Speedway Motorsports, Inc. - Company Profile, Information, Business Description, History, Background Information on Speedway Motorsports, Inc.

Post Office Box 600
U.S. Highway 29 North
Concord, North Carolina 28026

Company Perspectives:

The operating subsidiaries of Speedway Motorsports have a 38-year history in which we have dedicated our talents to growing the entire motorsports entertainment industry.

History of Speedway Motorsports, Inc.

Speedway Motorsports, Inc. is a leading promoter, marketer, and sponsor of motorsports entertainment in the United States, operating six racetracks that host dozens of National Association for Stock Car Auto Racing-sanctioned events. Speedway Motorsports also sanctions its own racing series called the Legends Car Racing Circuit, which features 5/8-scale vehicles that the company manufactures and sells to amateur racing enthusiasts. The company is the product of O. Bruton Smith's aggressive attempt to develop the largest racetrack operation in the country. Starting with Charlotte Motor Speedway, Smith added Atlanta Motor Speedway in 1990, Bristol Motor Speedway and Sears Point Raceway in 1996, Texas Motor Speedway in 1997, and Las Vegas Motor Speedway in 1999. Smith owns 67 percent of Speedway Motorsports, presiding as chairman and chief executive officer of the company.

Late 1950s Origins

Although Speedway Motorsports did not exist until 1994, the legacy of the organization stretches back 35 years earlier, back to the early career of the company's founder, O. Bruton Smith. Smith made an attempt at establishing himself as a professional driver, but failed, settling instead on being near the sport that would prove to be his lifelong passion. Smith began promoting races at small dirt tracks in his native North Carolina during the 1950s, work that kept him employed in the racing world while he hatched plans for his dream project. Smith wanted to build a premier racetrack, a facility that would stand as a monument of the automobile racing world. In 1959, he formed Charlotte Motor Speedway (CMS) to build a $600,000 facility. Smith was able to raise $450,000 through financing arrangements, and broke ground on the ambitious project--the first example of the lofty vision that would later characterize his business approach to the sport of stock car racing. As construction was underway, however, Smith found it difficult to raise the remaining $150,000 he needed to complete CMS. His attempt to create a regional epicenter of stock car racing failed. By 1961, CMS was exhausted of funds and had entered reorganization proceedings dictated by the U.S. bankruptcy code. Smith left town, relocating in Illinois where he embarked on another career as a car dealer. However, Smith would later achieve his success in the racing industry by demonstrating the same ambitiousness that had forced his retreat in 1961.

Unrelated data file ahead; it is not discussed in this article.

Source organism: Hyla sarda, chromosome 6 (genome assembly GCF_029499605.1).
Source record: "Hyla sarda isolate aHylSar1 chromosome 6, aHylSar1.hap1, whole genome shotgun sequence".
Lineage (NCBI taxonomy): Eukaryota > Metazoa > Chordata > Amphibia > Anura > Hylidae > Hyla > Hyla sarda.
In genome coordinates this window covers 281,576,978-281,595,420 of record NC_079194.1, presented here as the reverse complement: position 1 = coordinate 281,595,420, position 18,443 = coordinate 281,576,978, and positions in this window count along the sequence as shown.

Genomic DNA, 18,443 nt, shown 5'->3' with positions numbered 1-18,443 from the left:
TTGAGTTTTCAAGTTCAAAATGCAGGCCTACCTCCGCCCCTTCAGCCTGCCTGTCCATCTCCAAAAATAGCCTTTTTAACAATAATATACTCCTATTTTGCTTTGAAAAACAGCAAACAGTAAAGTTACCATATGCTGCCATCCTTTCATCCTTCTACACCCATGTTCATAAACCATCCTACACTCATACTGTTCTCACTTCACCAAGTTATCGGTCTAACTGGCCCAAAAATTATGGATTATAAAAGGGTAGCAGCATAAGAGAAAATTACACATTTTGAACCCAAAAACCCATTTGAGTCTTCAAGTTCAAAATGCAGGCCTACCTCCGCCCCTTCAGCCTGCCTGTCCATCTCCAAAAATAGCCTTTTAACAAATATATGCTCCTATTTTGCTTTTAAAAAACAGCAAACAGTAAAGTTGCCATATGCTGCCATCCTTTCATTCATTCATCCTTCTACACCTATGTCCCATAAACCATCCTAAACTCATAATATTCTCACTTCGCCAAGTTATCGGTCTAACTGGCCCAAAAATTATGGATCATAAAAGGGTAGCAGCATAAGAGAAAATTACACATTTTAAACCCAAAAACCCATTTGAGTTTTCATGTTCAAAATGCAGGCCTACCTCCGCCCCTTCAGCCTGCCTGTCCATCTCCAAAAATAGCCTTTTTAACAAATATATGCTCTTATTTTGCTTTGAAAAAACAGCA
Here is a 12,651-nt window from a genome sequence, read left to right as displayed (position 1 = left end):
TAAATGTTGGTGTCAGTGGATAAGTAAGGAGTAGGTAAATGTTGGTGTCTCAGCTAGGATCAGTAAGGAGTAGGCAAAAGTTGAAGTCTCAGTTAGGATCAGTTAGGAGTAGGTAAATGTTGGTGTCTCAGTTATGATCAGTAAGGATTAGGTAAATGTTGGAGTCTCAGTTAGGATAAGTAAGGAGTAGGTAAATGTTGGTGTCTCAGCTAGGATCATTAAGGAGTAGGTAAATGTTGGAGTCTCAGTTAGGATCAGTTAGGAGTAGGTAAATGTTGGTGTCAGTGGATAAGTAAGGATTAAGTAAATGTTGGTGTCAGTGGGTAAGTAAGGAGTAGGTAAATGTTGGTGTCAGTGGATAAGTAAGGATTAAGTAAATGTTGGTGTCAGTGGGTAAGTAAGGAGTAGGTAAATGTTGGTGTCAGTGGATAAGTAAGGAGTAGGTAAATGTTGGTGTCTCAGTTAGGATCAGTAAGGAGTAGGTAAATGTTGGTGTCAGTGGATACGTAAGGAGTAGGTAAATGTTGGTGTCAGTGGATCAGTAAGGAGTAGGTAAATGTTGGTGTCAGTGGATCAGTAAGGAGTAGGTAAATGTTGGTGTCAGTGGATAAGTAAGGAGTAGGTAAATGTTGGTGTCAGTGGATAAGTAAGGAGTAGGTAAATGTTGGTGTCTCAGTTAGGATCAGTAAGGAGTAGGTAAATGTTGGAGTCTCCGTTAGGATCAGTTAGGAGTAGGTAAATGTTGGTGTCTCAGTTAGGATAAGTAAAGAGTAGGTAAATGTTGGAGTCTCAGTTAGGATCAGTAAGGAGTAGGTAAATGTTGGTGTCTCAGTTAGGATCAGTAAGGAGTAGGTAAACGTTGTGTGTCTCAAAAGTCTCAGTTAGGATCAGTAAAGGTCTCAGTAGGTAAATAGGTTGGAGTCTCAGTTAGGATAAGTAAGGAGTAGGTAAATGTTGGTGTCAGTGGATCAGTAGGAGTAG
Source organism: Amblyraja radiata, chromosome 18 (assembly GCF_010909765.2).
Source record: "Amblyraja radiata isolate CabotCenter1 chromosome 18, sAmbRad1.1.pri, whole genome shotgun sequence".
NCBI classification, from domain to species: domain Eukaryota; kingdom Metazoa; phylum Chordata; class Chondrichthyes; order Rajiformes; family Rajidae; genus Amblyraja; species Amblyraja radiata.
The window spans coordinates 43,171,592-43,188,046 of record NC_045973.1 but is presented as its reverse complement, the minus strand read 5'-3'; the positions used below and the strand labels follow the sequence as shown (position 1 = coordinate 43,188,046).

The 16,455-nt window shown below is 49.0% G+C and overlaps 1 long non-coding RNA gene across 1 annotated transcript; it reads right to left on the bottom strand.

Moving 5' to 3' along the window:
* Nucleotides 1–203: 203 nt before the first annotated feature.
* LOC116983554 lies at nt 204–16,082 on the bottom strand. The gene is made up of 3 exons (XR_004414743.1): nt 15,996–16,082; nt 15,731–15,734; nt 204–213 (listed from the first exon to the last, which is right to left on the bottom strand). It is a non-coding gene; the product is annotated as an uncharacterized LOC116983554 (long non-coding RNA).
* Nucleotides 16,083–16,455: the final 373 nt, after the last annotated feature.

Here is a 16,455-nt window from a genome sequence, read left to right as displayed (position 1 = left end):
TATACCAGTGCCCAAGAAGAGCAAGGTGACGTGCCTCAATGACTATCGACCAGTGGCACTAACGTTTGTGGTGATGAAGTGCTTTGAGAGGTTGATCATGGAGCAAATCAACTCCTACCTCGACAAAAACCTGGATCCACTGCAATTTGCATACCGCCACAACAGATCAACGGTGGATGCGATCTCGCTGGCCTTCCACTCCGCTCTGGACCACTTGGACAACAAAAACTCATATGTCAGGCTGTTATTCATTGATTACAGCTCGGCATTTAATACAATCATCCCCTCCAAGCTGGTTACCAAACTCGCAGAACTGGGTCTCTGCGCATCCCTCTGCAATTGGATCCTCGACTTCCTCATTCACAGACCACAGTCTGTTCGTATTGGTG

While in Illinois, Smith proved he was a shrewd businessman, perhaps overly shrewd considering that in the 1960s a federal judge ruled Smith had defrauded some business partners, as reported in the March 30, 1997 issue of the St. Louis Post-Dispatch. His car dealership, Town & Country Ford, Inc., developed into a lucrative business, eventually ranking as the sixth largest car dealership chain in the United States. Smith would need the steady and heavy stream of cash provided by his car dealership because by the early 1970s he was attracted again to the prospect of CMS. The court-appointed directors of the speedway were at an impasse. The directors began to squabble, and Smith stepped in, using the substantial cash he was accumulating with Town & Country Ford to buy back shares in CMS. By 1975, he owned nearly all of the racetrack he had left nearly 15 years earlier, exerting his newfound influence from his office as CMS's new chief executive officer. The same year Smith gained executive control over the racetrack, H.A. 'Humpy' Wheeler joined CMS. A year later, in 1976, Wheeler was named general manager of CMS; together, Smith and Wheeler would develop the North Carolina speedway company into stock car racing's largest racetrack operator.